On December 13th, the U.S. and China announced an agreement on a “Phase One trade deal”, which crucially prevented the next round of tariff increases which was scheduled for December 15th.
In addition, the U.S. has agreed to cut in half the tariffs that were implemented in September on $120 billion of Chinese imports. These developments are a positive for both for the U.S. and Chinese economies. However, this is not a comprehensive deal that deals with the toughest demands from the U.S. side, which aim at the heart of Chinese economy policy. As such, uncertainty around the trading relationship between the U.S. and China will linger next year and beyond. While the heat was not turned up further, the stove is not completely turned off, leaving the water simmering.Can the Chinese economy withstand the continued heat? Trade escalations over the past couple of years have negatively pressured the Chinese economy, causing a significant drop in Chinese exports to the U.S. and a deceleration in its manufacturing activity. However, the Chinese economy has not collapsed. Investment spending has contributed over 1% points to growth this year, while consumption has held up much better, contributing close to 4%. Independent business surveys, such as the Markit PMIs, confirm that a deceleration has taken place in manufacturing, but that services have held up significantly better.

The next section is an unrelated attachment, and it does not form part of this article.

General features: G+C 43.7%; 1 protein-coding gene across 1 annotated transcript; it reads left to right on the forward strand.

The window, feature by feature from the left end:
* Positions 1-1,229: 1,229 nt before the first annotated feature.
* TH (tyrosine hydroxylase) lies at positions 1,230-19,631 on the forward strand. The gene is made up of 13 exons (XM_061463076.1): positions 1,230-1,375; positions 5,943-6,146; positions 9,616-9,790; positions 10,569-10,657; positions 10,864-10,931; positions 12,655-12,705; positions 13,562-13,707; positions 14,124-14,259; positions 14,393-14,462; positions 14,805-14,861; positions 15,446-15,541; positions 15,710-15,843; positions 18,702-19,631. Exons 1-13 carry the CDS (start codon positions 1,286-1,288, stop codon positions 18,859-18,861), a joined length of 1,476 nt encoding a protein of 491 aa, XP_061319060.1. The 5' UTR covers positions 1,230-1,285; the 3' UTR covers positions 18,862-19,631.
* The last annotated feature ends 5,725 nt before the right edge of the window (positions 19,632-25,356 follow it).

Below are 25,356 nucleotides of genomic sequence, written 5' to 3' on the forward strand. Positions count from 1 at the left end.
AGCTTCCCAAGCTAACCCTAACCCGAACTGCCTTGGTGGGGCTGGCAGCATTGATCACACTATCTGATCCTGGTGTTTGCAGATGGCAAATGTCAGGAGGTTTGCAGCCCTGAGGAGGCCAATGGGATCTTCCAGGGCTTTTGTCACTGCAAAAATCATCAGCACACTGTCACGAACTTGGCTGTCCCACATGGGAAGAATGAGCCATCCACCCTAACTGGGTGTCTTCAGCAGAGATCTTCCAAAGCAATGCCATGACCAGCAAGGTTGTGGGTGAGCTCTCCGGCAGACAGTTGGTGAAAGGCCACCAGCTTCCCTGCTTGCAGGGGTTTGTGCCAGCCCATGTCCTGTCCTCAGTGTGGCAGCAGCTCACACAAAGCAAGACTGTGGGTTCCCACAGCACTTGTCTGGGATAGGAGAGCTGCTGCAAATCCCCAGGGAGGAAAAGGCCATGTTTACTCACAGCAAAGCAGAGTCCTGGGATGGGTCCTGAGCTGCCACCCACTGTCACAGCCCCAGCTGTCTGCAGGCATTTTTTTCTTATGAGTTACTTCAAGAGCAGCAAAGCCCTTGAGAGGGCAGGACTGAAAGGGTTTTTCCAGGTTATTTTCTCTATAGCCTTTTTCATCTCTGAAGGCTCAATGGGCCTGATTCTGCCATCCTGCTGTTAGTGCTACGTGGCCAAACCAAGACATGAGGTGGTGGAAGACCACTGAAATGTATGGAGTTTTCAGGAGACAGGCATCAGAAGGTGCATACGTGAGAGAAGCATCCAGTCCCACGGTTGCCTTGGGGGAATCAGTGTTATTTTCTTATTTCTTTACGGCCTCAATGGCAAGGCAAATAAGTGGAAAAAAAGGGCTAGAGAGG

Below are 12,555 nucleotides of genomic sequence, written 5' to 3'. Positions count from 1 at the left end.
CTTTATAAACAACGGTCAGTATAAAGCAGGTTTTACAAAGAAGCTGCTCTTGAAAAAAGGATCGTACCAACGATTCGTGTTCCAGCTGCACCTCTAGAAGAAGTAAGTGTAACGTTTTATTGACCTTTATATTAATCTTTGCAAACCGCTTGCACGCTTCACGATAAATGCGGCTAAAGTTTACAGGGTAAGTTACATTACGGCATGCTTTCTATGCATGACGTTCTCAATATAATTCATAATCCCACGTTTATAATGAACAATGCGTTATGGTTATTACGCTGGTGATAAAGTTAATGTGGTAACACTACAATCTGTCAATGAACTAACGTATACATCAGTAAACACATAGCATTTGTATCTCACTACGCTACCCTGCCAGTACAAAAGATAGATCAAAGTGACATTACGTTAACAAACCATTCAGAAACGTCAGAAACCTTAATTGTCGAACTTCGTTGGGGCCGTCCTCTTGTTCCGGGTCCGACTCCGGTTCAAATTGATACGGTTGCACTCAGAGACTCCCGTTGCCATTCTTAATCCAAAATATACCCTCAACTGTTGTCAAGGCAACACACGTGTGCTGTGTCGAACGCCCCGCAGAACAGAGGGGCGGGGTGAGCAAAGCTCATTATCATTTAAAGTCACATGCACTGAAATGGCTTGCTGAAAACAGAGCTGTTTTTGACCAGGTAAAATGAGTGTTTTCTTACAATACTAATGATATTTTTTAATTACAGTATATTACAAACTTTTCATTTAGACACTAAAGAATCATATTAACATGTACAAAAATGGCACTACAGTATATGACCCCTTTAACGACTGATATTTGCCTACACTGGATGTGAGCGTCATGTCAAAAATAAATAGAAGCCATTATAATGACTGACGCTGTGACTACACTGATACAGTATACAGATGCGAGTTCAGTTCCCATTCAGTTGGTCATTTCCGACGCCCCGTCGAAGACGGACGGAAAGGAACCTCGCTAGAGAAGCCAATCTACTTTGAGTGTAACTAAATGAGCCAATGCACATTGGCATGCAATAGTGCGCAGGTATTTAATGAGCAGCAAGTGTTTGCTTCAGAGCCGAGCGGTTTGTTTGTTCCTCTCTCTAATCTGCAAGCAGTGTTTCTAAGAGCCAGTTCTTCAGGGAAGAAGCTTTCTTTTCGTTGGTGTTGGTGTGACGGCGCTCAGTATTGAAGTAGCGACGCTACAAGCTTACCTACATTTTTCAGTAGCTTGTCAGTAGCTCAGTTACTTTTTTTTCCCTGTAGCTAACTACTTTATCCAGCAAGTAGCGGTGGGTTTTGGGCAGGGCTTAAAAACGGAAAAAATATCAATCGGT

In order to engineer this soft landing, the Chinese government has tapped on the accelerator multiple times over the past 18 months.
This has included monetary stimulus, but these have been very targeted measures given the Chinese government’s concern about the amount of leverage already present in its economy. Instead, the main focus has been on fiscal stimulus, including cuts to the value added tax, individual income taxes, and social security payments, as well as a push for infrastructure spending. Overall, we estimate that China has increased its deficit by over 2.5% points this year. These measures should offset the headwinds from trade, allowing the Chinese economy to move forward at a speed of a bit below 6% in 2020. The “Phase One deal” presents some upside risk; however, acceleration is not expected, given the Chinese government’s continued focus on high quality growth.Over the next decade, we expect Chinese growth to average 4.4%. A continued slowdown in China has been expected for a while, given its more mature phase of development and its worsening demographics. However, our expectation for long-term growth has come down from 5.0% last year, as a result of a less trade friendly future. It is crucial for investors to realize that 4.4% annual growth would be sufficient to more than double China’s GDP per capita over the next decade, bringing half a billion Chinese people into the global middle class. Trade-related headlines will likely be the new normal, but the Chinese consumer will remain one of the big structural growth themes for the next decade.